Loads of great options: Willem Dafoe, Johnny Depp, Michael Parks, Benicio Del Toro, Michael Madsen and Antonio Banderas (who proved he could do evil in The Skin I Live In). Danny Trejo, Mickey Rourke and/or Tom Savini as the muscle.

Tarantino could write a fantastic story with all kinds of unpredictable twists. He has a gift for dialogue, and has already proved that he can write a top-drawer villain – Hans Landa (Inglourious) and Calvin Candie (Django Unchained) were crazy, threatening and partial to delivering florid soliloquies.

I’m sure he’d also write a great Mexican stand-off scene between Bond and villain (plus any number of additional participants).

While Robert Rodriguez’s ego is moderate and his style is malleable, Tarantino’s ego is massive, and his style unwavering. He even admits it himself in an Empire feature 'Close But No Cigar':

‘It would have been my James Bond film and not a Cubby Broccoli film. And I’d have done it with Pierce Brosnan.’ (Citation below.)

Tarantino’s tendency to make extremely talky films with non-linear editing makes me question how well his M.O. could fit into the rhythm and structure of the Bond franchise.

Also, I’m not sure how well he could construct effective action/chase sequences without making them huge bloodbaths.

Tarantino has been on a period kick recently, so maybe he could do one set during the Cold War.

Maybe Bond has to defuse a dramatic, high-tension Cuban Missile-style international crisis. Red scare paranoia, nuclear submarines and old-school espionage abound.

This could be a throwback to the old Bonds, who occasionally battled the Soviets and the Red Chinese (when he wasn't up against the non-country-specific SPECTRE.)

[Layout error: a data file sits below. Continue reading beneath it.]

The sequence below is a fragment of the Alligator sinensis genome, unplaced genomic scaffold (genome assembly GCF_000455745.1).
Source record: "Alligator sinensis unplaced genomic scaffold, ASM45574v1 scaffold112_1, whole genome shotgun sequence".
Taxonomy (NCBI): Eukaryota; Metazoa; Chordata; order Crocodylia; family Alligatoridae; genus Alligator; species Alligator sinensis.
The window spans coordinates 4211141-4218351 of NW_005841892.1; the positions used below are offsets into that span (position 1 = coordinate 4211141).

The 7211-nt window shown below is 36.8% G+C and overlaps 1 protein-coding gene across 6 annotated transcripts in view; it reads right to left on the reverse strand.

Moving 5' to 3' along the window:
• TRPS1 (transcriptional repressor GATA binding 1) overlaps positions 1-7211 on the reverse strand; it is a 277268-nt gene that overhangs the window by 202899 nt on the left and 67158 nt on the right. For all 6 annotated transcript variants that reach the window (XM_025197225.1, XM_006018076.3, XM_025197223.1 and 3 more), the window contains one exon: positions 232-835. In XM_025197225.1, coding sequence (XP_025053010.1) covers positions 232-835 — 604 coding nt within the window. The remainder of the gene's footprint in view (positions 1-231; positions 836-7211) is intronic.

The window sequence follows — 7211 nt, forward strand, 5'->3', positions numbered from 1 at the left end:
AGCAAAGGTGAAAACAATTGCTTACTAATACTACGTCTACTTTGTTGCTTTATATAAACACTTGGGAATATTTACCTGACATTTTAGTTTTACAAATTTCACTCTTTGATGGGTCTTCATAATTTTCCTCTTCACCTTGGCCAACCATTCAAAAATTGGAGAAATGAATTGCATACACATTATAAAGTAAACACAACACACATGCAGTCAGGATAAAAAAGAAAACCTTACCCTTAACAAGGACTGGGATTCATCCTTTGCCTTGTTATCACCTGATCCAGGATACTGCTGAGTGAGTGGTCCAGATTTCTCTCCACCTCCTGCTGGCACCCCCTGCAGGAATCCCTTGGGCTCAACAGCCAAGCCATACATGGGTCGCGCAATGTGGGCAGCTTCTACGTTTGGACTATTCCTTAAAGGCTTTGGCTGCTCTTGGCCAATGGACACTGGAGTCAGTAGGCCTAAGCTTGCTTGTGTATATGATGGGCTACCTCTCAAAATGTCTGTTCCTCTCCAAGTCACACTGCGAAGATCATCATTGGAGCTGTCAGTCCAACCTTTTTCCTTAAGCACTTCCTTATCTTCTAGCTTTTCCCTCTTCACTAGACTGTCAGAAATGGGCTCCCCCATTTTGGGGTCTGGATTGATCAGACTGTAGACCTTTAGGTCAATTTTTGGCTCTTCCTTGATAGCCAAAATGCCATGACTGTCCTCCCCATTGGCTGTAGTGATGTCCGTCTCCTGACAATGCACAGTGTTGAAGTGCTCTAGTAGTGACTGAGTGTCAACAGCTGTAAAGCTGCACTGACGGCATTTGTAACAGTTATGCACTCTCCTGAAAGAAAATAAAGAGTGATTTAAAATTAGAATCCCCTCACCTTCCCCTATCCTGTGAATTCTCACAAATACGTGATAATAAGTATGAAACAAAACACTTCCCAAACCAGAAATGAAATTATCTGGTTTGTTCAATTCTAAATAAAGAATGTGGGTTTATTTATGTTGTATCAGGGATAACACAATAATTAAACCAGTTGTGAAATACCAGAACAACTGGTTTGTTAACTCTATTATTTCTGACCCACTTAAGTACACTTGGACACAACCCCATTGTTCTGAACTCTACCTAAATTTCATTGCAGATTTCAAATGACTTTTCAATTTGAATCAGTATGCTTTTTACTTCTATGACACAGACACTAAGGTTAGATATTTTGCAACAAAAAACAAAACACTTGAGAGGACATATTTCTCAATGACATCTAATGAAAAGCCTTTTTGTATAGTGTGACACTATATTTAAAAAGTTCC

However, I don't think that a Commie-fighting Bond (even if it is a period movie) would be conducive to distribution in today's hugely lucrative foreign market.

None other than the Bender of Fasses himself; Michael Fassbender.

The actor’s fluency in German could somehow be incorporated into the plot; in Tomorrow Never Dies we learn that Bond knows Dutch, and in You Only Live Twice he says he ‘took a First in Oriental languages at Cambridge’. However, in the former he only speaks Dutch briefly, and in the latter he only says he knows Oriental languages. The possibility of a proper Polyglot Bond in action could open up new and interesting story possibilities.

Either that or Tarantino would bring back Brosnan, apparently.

For Bond girls, Diane Kruger and Mélanie Laurent. I know both those examples are from Inglourious, but other actresses Quentin's worked with just wouldn't make good Bond girls: Uma Thurman, Pam Grier and Rosario Dawson? I don't think so.

I’d say Christoph Waltz, but after seeing Inglourious and Django, I’ve had my fill of his partnership with Tarantino.